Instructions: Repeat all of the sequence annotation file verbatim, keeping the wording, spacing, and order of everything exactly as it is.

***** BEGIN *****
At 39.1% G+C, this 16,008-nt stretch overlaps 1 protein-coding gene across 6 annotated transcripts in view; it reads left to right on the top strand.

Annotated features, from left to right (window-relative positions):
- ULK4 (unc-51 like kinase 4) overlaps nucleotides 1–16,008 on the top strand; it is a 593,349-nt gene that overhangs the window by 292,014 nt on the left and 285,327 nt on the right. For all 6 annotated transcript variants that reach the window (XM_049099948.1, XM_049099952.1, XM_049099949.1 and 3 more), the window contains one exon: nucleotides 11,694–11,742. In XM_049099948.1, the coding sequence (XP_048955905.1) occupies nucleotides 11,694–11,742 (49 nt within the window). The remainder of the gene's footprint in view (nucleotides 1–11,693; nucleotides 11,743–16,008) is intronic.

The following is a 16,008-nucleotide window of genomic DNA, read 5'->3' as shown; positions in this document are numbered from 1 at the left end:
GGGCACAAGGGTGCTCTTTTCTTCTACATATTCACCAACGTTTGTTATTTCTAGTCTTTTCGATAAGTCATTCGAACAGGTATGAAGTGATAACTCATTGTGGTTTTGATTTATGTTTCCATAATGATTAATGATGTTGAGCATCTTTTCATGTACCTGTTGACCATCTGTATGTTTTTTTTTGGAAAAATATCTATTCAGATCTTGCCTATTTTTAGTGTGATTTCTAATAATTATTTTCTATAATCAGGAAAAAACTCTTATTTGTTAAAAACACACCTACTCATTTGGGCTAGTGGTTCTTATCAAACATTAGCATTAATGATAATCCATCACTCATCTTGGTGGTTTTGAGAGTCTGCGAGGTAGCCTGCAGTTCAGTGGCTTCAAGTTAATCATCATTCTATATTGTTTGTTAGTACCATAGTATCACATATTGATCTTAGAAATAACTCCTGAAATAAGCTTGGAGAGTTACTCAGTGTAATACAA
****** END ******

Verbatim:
At 39.1% G+C, this 16,008-nt stretch overlaps 1 protein-coding gene across 6 annotated transcripts in view; it reads left to right on the top strand.

Annotated features, from left to right (window-relative positions):
- ULK4 (unc-51 like kinase 4) overlaps nucleotides 1–16,008 on the top strand; it is a 593,349-nt gene that overhangs the window by 292,014 nt on the left and 285,327 nt on the right. For all 6 annotated transcript variants that reach the window (XM_049099948.1, XM_049099952.1, XM_049099949.1 and 3 more), the window contains one exon: nucleotides 11,694–11,742. In XM_049099948.1, the coding sequence (XP_048955905.1) occupies nucleotides 11,694–11,742 (49 nt within the window). The remainder of the gene's footprint in view (nucleotides 1–11,693; nucleotides 11,743–16,008) is intronic.

The following is a 16,008-nucleotide window of genomic DNA, read 5'->3' as shown; positions in this document are numbered from 1 at the left end:
GGGCACAAGGGTGCTCTTTTCTTCTACATATTCACCAACGTTTGTTATTTCTAGTCTTTTCGATAAGTCATTCGAACAGGTATGAAGTGATAACTCATTGTGGTTTTGATTTATGTTTCCATAATGATTAATGATGTTGAGCATCTTTTCATGTACCTGTTGACCATCTGTATGTTTTTTTTTGGAAAAATATCTATTCAGATCTTGCCTATTTTTAGTGTGATTTCTAATAATTATTTTCTATAATCAGGAAAAAACTCTTATTTGTTAAAAACACACCTACTCATTTGGGCTAGTGGTTCTTATCAAACATTAGCATTAATGATAATCCATCACTCATCTTGGTGGTTTTGAGAGTCTGCGAGGTAGCCTGCAGTTCAGTGGCTTCAAGTTAATCATCATTCTATATTGTTTGTTAGTACCATAGTATCACATATTGATCTTAGAAATAACTCCTGAAATAAGCTTGGAGAGTTACTCAGTGTAATACAA